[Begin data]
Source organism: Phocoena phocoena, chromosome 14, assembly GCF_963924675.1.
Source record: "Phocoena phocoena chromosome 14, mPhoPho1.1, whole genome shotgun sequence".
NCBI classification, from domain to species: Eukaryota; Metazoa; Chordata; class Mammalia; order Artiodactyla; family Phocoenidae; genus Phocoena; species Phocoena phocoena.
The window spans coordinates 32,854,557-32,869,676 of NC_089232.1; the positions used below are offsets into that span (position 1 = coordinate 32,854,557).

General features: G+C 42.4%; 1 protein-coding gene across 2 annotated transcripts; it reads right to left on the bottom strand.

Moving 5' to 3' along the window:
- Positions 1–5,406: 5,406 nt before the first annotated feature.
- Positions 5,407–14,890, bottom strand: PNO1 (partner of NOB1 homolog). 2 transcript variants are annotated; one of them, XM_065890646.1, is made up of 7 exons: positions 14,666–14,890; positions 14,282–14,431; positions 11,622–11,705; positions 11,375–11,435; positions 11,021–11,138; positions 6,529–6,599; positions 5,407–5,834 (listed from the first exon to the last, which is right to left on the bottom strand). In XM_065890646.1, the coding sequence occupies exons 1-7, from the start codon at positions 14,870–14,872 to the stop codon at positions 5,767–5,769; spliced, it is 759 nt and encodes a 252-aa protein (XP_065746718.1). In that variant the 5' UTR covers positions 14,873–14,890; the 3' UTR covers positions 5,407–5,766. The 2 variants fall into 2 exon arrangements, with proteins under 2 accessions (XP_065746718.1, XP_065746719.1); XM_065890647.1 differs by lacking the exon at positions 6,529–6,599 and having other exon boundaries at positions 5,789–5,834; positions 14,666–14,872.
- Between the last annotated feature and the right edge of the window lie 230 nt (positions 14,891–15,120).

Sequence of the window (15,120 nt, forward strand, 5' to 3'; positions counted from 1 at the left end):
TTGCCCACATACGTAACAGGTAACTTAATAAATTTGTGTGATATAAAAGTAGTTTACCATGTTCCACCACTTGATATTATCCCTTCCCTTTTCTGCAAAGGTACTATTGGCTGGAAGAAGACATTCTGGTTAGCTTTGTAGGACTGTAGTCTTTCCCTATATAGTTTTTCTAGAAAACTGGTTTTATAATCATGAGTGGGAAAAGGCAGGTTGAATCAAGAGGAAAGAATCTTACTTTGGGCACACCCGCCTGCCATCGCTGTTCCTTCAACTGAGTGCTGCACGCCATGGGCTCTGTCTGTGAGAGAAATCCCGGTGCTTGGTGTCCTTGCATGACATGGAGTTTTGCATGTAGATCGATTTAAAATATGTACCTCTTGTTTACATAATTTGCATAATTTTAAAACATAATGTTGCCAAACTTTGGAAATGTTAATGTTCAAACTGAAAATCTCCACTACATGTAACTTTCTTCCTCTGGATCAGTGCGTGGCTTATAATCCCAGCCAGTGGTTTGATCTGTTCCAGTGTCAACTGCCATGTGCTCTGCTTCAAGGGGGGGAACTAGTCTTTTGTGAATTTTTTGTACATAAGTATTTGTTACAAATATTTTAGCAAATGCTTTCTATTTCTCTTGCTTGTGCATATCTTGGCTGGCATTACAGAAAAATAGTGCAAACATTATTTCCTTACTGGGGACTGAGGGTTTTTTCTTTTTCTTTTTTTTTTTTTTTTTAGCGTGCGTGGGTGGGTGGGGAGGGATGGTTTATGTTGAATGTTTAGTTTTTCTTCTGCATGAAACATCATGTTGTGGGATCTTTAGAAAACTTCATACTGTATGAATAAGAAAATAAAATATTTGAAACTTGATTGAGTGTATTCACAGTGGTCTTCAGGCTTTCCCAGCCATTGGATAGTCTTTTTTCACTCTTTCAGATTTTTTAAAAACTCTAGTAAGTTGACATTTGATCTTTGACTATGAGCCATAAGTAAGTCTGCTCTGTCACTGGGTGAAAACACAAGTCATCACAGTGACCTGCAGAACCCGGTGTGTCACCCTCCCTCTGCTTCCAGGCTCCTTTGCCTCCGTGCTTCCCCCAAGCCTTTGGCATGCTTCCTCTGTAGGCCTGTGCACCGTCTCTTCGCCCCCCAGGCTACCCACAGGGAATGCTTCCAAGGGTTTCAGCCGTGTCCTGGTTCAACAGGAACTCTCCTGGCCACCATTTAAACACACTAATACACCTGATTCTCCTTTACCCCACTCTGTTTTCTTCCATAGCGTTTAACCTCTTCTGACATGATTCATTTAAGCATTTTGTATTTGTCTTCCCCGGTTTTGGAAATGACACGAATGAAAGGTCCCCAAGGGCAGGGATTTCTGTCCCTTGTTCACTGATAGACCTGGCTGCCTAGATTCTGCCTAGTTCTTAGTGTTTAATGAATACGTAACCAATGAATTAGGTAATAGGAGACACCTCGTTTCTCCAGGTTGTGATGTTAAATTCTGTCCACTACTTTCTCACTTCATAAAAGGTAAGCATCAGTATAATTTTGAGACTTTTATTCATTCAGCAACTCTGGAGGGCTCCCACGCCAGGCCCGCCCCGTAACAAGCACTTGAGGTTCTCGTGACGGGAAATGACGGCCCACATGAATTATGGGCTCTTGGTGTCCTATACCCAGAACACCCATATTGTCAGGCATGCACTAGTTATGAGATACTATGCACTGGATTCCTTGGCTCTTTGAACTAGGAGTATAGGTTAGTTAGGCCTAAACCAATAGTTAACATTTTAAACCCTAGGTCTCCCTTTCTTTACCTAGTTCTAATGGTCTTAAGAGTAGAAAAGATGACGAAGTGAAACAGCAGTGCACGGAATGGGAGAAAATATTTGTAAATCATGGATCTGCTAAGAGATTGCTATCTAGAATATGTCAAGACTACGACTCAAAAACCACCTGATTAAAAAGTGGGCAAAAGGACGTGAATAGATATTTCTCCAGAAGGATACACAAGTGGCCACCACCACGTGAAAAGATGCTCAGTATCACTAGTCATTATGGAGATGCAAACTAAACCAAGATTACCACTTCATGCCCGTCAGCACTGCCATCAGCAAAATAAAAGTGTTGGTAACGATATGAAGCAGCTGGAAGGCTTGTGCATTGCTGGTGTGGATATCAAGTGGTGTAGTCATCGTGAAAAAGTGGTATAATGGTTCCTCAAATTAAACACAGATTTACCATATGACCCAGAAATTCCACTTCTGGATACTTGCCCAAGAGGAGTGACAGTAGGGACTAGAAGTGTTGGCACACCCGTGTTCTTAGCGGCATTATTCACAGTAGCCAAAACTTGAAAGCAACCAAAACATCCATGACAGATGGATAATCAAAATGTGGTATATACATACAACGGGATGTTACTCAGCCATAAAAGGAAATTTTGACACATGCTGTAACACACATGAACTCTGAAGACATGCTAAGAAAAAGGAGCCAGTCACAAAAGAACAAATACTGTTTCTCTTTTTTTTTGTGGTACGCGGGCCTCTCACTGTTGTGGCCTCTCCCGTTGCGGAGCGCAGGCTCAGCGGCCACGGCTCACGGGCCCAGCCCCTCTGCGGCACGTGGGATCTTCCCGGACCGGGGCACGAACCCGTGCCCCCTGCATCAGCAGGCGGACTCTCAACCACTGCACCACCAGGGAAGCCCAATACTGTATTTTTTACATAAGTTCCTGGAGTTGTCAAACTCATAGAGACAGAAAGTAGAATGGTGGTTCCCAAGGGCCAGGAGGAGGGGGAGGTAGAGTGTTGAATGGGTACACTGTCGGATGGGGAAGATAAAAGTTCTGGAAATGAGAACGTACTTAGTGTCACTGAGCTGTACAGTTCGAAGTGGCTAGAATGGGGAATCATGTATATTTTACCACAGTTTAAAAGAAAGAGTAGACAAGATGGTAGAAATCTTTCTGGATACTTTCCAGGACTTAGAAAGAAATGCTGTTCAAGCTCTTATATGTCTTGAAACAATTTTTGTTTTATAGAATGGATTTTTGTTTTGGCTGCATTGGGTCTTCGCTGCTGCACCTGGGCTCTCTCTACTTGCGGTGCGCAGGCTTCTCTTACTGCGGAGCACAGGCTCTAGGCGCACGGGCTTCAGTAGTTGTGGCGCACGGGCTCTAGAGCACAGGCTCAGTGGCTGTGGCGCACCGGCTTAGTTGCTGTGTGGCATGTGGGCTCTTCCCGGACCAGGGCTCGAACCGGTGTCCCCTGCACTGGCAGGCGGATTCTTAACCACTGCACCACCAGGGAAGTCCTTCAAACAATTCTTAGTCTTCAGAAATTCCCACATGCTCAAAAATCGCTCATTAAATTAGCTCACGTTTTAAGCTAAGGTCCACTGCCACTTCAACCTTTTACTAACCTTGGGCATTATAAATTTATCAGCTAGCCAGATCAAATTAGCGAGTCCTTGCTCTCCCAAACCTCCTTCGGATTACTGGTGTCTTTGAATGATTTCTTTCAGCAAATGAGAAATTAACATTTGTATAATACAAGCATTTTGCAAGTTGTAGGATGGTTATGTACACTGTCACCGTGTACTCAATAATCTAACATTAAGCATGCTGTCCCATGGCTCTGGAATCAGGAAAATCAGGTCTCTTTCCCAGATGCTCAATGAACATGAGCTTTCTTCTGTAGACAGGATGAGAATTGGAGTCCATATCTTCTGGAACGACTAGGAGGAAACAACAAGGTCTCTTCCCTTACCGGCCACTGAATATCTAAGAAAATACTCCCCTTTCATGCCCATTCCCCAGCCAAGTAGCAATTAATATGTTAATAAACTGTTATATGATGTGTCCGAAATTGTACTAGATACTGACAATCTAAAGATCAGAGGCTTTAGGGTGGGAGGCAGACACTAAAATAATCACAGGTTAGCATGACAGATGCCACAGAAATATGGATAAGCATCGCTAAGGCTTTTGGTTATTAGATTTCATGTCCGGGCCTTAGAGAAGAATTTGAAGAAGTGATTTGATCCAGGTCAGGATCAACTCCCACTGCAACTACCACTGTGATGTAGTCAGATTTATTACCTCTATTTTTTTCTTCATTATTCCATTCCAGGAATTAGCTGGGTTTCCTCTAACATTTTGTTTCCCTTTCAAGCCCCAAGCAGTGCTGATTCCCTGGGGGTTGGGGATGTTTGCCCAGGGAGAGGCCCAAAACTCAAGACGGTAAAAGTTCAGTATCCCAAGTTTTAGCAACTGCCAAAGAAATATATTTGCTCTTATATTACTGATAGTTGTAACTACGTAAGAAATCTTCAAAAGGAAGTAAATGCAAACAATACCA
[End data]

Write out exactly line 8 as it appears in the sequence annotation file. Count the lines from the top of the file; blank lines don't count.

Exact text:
- Positions 5,407–14,890, bottom strand: PNO1 (partner of NOB1 homolog). 2 transcript variants are annotated; one of them, XM_065890646.1, is made up of 7 exons: positions 14,666–14,890; positions 14,282–14,431; positions 11,622–11,705; positions 11,375–11,435; positions 11,021–11,138; positions 6,529–6,599; positions 5,407–5,834 (listed from the first exon to the last, which is right to left on the bottom strand). In XM_065890646.1, the coding sequence occupies exons 1-7, from the start codon at positions 14,870–14,872 to the stop codon at positions 5,767–5,769; spliced, it is 759 nt and encodes a 252-aa protein (XP_065746718.1). In that variant the 5' UTR covers positions 14,873–14,890; the 3' UTR covers positions 5,407–5,766. The 2 variants fall into 2 exon arrangements, with proteins under 2 accessions (XP_065746718.1, XP_065746719.1); XM_065890647.1 differs by lacking the exon at positions 6,529–6,599 and having other exon boundaries at positions 5,789–5,834; positions 14,666–14,872.